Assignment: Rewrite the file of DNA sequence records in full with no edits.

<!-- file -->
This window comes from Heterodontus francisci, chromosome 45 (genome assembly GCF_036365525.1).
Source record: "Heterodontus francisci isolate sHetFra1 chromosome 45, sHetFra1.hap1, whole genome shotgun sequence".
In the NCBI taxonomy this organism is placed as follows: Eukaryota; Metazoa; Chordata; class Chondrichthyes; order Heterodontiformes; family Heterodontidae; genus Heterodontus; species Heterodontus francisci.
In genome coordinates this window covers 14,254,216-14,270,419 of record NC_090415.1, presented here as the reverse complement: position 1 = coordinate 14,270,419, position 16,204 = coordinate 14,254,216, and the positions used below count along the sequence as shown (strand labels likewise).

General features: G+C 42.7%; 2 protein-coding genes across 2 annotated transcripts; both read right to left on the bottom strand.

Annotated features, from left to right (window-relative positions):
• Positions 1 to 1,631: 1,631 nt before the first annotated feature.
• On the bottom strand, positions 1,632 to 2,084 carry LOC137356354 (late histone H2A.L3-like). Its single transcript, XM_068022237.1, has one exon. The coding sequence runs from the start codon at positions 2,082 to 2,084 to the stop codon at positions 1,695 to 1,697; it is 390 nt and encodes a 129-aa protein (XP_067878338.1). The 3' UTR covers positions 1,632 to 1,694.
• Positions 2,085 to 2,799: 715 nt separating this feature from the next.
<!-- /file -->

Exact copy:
This window comes from Heterodontus francisci, chromosome 45 (genome assembly GCF_036365525.1).
Source record: "Heterodontus francisci isolate sHetFra1 chromosome 45, sHetFra1.hap1, whole genome shotgun sequence".
In the NCBI taxonomy this organism is placed as follows: Eukaryota; Metazoa; Chordata; class Chondrichthyes; order Heterodontiformes; family Heterodontidae; genus Heterodontus; species Heterodontus francisci.
In genome coordinates this window covers 14,254,216-14,270,419 of record NC_090415.1, presented here as the reverse complement: position 1 = coordinate 14,270,419, position 16,204 = coordinate 14,254,216, and the positions used below count along the sequence as shown (strand labels likewise).

General features: G+C 42.7%; 2 protein-coding genes across 2 annotated transcripts; both read right to left on the bottom strand.

Annotated features, from left to right (window-relative positions):
• Positions 1 to 1,631: 1,631 nt before the first annotated feature.
• On the bottom strand, positions 1,632 to 2,084 carry LOC137356354 (late histone H2A.L3-like). Its single transcript, XM_068022237.1, has one exon. The coding sequence runs from the start codon at positions 2,082 to 2,084 to the stop codon at positions 1,695 to 1,697; it is 390 nt and encodes a 129-aa protein (XP_067878338.1). The 3' UTR covers positions 1,632 to 1,694.
• Positions 2,085 to 2,799: 715 nt separating this feature from the next.